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Essay

“Angel of Peace (heping tianshi )”:Icon of Occupation in Wartime China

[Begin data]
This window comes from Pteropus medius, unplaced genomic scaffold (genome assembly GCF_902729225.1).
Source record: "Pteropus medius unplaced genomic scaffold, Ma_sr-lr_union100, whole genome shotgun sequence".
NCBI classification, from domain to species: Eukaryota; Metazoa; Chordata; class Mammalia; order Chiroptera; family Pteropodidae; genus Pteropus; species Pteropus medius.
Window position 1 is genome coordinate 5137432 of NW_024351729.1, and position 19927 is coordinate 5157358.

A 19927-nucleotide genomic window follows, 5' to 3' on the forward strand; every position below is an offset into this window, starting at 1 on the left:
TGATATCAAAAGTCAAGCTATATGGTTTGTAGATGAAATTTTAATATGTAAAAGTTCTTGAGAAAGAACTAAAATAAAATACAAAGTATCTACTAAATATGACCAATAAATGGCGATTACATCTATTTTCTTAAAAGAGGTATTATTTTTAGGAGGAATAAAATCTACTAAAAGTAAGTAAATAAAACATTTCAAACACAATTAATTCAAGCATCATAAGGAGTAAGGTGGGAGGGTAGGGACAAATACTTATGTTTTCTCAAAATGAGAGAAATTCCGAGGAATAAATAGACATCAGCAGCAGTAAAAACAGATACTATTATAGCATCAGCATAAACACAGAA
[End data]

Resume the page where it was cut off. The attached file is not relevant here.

Henry Fehr’s Allied War Memorial listed here as the ‘God of Piece’ [sic], at some stage in the 1920s (Courtesy of the Historical Photographs of China Collection, University of Bristol).In pre-WWII Shanghai, one of the most recognisable landmarks on the city’s Bund had been Henry Fehr’s art nouveau Allied War Memorial, first erected in 1924, and featuring at its top a statue of a winged Victory. According to Robert Bickers, the monument was so dominant a sight in Shanghai that it made its way into the city’s culture. It even made an appearance in the 1937 film Street Angel (Malu Tianshi), directed by Yuan Muzhi.[1] This may help explain why the statue came to be referred to colloquially in the city either as the “Angel of Peace” (heping tianshi) or the “Victory Angel” (shengli tianshi) during the 1930s. As Paul Bevan has shown, the figure was also utilised in social and political cartoons by the likes of Zhang Guangyu in this same period.[2] The angel is featured overlooking a bucolic scene of water buffaloes, ox herds and willows in an unattributed drawing entitled “Dong Ya heping zhi leyuan” (Paradise of East Asian peace). This image was featured in the pictorial Dong Ya lianmeng huabao (Toa Pictorial) 1.4 (June 1941).   Following the Japanese invasion of China in 1937, however, Fehr’s Victory was given a new significance for a variety of Japanese client states. Even prior to the establishment of the Reorganised National Government (RNG) in 1940, for example, the figure was worked into occupation propaganda in eastern China, with the notion of an “angel of peace” resonating with both Japanese client states set up in 1938 which promoted a negotiated peace with Japan, and with Wang Jingwei’s “Peace Movement” (Heping yundong) after 1939. Fehr’s figure was appropriated in the same year as into the cover design for one of the main vehicles for the Peace Movement in Shanghai, the periodical Gengsheng (Rebirth). Under the RNG, Fehr’s figure was transformed into an “goddess of peace” (heping nüshen), and was regularly featured in depictions of the Shanghai streetscape in RNG-sponsored graphic art. Indeed, the RNG “angel of peace” motif into the visual landscape of the RNG well beyond Shanghai, and wherever references to anthropomorphised peace were useful. In some instances, children dressed up as the “angel of peace” when publicly commemorating important dates on the RNG calendar. Elsewhere, Fehr’s monument was re-imagined in rural Chinese landscapes by RNG artists as a harbinger of RNG notions of peace. Unnamed boy dressed as the “angel of peace” (heping tianshi) during celebrations to mark the first anniversary of the founding of the Guangdong Provincial Government under Japanese occupation, May 1942. Ironically, with the “return” of the foreign concessions to RNG rule in 1943, the Japanese ordered that symbols of Western imperialism be removed from Shanghai’s streets. This, of course, included Fehr’s Allied War Monument (with Victory herself being removed, but her plinth left intact). The “angel of peace” thus provides us with an insight not simply into the eclectic origins of many of the symbols adopted by the RNG, and the creative ways in which this regime appropriated pre-war symbols of peace into a wartime cultures of occupation. It also illustrates the limits of RNG autonomy when it came to constructing visual cultures under foreign domination.     [1] Robert Bickers, “Moving Stories: Memorialisation and its Legacies in Treaty Port China”, in Max Jones, et al (eds), Decolonising Imperial Heroes: Cultural Legacies of the British and French Empires (London: Routledge, 2016). [2] Paul Bevan, A Modern Miscellany: Shanghai Cartoon Artists, Shao Xunmei’s Circle and the Travels of Jack Chen, 1926-1938 (Boston: Brill, 2016), 267.